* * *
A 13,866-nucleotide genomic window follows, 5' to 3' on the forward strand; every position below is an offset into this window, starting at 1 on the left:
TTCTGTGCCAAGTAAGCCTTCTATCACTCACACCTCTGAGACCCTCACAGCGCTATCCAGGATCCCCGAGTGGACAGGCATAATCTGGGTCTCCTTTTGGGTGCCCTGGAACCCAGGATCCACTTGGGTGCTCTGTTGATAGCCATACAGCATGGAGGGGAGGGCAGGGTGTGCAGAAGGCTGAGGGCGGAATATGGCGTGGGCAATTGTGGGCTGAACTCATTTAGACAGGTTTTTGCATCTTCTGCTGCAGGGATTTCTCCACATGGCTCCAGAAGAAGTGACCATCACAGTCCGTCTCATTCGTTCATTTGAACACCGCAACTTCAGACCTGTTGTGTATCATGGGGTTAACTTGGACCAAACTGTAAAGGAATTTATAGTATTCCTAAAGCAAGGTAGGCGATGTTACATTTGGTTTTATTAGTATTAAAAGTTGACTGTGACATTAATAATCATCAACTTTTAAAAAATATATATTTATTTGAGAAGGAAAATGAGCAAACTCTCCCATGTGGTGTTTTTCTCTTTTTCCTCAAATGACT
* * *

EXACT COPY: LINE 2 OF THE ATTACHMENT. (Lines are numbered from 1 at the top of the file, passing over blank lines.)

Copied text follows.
TTCTGTGCCAAGTAAGCCTTCTATCACTCACACCTCTGAGACCCTCACAGCGCTATCCAGGATCCCCGAGTGGACAGGCATAATCTGGGTCTCCTTTTGGGTGCCCTGGAACCCAGGATCCACTTGGGTGCTCTGTTGATAGCCATACAGCATGGAGGGGAGGGCAGGGTGTGCAGAAGGCTGAGGGCGGAATATGGCGTGGGCAATTGTGGGCTGAACTCATTTAGACAGGTTTTTGCATCTTCTGCTGCAGGGATTTCTCCACATGGCTCCAGAAGAAGTGACCATCACAGTCCGTCTCATTCGTTCATTTGAACACCGCAACTTCAGACCTGTTGTGTATCATGGGGTTAACTTGGACCAAACTGTAAAGGAATTTATAGTATTCCTAAAGCAAGGTAGGCGATGTTACATTTGGTTTTATTAGTATTAAAAGTTGACTGTGACATTAATAATCATCAACTTTTAAAAAATATATATTTATTTGAGAAGGAAAATGAGCAAACTCTCCCATGTGGTGTTTTTCTCTTTTTCCTCAAATGACT